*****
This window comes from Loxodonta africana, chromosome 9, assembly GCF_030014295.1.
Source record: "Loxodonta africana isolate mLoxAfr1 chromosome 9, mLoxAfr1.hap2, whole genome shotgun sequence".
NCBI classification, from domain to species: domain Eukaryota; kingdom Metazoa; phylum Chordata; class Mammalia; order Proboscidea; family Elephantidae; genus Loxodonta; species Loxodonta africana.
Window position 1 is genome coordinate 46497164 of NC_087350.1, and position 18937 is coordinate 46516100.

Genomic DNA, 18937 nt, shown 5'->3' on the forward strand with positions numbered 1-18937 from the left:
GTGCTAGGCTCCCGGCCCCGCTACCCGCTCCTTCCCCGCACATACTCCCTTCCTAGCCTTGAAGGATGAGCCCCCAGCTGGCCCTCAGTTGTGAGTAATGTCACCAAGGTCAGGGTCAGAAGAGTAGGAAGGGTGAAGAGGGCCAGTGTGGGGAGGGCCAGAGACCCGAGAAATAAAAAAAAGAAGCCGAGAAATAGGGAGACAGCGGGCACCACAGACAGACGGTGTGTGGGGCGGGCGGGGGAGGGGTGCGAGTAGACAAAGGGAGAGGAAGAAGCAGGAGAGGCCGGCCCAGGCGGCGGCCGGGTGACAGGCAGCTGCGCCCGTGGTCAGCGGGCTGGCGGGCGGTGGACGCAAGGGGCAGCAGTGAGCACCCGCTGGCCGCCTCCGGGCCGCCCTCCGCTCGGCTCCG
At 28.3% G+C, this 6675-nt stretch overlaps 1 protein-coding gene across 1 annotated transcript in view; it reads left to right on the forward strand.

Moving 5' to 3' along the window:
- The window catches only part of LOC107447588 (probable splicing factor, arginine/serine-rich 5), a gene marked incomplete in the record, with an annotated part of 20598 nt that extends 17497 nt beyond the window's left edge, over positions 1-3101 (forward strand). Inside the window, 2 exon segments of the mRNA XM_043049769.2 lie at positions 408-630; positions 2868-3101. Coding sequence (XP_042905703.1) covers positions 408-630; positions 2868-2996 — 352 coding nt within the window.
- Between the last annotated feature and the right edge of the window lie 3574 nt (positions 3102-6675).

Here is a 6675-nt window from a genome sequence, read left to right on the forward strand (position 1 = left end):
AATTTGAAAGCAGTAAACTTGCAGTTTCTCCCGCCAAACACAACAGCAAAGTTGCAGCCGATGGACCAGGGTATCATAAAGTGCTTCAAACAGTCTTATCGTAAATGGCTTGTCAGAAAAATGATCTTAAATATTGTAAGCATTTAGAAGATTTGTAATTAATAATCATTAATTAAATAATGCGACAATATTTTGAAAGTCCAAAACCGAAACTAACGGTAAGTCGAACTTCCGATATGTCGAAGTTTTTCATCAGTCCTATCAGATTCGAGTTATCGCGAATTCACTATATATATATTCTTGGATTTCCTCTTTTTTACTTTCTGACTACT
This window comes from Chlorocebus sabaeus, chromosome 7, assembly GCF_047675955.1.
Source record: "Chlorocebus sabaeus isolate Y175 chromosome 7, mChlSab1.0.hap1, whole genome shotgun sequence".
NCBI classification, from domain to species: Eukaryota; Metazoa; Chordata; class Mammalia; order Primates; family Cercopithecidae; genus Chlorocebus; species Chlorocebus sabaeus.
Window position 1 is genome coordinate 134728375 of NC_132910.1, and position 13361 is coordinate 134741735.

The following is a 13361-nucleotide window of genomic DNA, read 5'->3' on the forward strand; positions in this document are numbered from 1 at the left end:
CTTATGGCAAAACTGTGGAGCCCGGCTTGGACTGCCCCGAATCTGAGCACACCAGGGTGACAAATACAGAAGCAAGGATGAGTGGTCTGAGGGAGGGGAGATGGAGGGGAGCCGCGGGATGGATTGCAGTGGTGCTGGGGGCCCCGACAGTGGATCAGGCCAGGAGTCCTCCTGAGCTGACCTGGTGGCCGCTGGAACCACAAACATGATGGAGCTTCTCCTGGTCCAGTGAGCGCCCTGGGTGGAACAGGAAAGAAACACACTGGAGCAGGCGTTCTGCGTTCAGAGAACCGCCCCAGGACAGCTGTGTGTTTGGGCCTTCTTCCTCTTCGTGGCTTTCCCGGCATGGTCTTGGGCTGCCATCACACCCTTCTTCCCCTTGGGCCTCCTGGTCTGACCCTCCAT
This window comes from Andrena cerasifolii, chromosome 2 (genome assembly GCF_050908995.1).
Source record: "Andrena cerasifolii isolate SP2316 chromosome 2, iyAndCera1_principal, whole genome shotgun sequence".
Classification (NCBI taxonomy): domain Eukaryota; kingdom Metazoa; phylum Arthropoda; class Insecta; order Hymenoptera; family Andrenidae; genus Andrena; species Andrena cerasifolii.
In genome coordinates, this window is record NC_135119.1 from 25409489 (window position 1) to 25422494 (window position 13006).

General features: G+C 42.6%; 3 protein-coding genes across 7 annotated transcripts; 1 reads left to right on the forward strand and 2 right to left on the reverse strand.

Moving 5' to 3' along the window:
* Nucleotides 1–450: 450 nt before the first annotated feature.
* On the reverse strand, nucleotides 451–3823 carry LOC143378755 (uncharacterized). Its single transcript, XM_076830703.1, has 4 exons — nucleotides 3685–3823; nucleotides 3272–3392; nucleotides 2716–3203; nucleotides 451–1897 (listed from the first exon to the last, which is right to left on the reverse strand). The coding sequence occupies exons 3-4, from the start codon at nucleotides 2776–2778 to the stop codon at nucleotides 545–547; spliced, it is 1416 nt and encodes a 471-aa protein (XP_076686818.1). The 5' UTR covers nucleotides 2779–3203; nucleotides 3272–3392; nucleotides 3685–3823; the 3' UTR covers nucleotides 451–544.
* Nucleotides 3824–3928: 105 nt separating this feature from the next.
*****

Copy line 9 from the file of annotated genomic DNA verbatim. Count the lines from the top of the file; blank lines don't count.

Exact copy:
- The window catches only part of LOC107447588 (probable splicing factor, arginine/serine-rich 5), a gene marked incomplete in the record, with an annotated part of 20598 nt that extends 17497 nt beyond the window's left edge, over positions 1-3101 (forward strand). Inside the window, 2 exon segments of the mRNA XM_043049769.2 lie at positions 408-630; positions 2868-3101. Coding sequence (XP_042905703.1) covers positions 408-630; positions 2868-2996 — 352 coding nt within the window.